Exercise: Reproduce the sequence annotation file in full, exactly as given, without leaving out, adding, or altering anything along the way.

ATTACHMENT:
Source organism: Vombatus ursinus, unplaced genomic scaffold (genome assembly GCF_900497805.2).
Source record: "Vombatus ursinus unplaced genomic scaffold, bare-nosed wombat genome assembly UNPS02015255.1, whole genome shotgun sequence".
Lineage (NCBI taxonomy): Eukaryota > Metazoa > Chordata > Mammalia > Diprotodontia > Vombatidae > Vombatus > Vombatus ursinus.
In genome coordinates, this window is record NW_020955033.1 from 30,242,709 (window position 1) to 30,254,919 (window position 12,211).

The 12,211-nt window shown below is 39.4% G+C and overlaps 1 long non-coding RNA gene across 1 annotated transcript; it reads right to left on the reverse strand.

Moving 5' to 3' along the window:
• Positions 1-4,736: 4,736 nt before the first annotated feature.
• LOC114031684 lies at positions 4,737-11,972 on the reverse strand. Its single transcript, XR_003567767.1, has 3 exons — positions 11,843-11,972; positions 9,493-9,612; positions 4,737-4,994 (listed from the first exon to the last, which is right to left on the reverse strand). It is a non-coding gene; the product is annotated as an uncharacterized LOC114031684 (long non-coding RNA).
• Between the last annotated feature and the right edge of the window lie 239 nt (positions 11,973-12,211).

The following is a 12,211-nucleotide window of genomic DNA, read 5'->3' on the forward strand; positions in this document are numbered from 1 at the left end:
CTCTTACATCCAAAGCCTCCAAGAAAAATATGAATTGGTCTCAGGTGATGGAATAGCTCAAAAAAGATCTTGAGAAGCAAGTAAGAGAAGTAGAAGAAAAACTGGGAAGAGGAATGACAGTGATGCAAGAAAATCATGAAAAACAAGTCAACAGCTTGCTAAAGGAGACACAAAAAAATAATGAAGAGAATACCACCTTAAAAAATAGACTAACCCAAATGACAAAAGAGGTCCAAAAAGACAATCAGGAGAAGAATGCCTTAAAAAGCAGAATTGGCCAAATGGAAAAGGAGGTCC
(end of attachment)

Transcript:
Source organism: Vombatus ursinus, unplaced genomic scaffold (genome assembly GCF_900497805.2).
Source record: "Vombatus ursinus unplaced genomic scaffold, bare-nosed wombat genome assembly UNPS02015255.1, whole genome shotgun sequence".
Lineage (NCBI taxonomy): Eukaryota > Metazoa > Chordata > Mammalia > Diprotodontia > Vombatidae > Vombatus > Vombatus ursinus.
In genome coordinates, this window is record NW_020955033.1 from 30,242,709 (window position 1) to 30,254,919 (window position 12,211).

The 12,211-nt window shown below is 39.4% G+C and overlaps 1 long non-coding RNA gene across 1 annotated transcript; it reads right to left on the reverse strand.

Moving 5' to 3' along the window:
• Positions 1-4,736: 4,736 nt before the first annotated feature.
• LOC114031684 lies at positions 4,737-11,972 on the reverse strand. Its single transcript, XR_003567767.1, has 3 exons — positions 11,843-11,972; positions 9,493-9,612; positions 4,737-4,994 (listed from the first exon to the last, which is right to left on the reverse strand). It is a non-coding gene; the product is annotated as an uncharacterized LOC114031684 (long non-coding RNA).
• Between the last annotated feature and the right edge of the window lie 239 nt (positions 11,973-12,211).

The following is a 12,211-nucleotide window of genomic DNA, read 5'->3' on the forward strand; positions in this document are numbered from 1 at the left end:
CTCTTACATCCAAAGCCTCCAAGAAAAATATGAATTGGTCTCAGGTGATGGAATAGCTCAAAAAAGATCTTGAGAAGCAAGTAAGAGAAGTAGAAGAAAAACTGGGAAGAGGAATGACAGTGATGCAAGAAAATCATGAAAAACAAGTCAACAGCTTGCTAAAGGAGACACAAAAAAATAATGAAGAGAATACCACCTTAAAAAATAGACTAACCCAAATGACAAAAGAGGTCCAAAAAGACAATCAGGAGAAGAATGCCTTAAAAAGCAGAATTGGCCAAATGGAAAAGGAGGTCC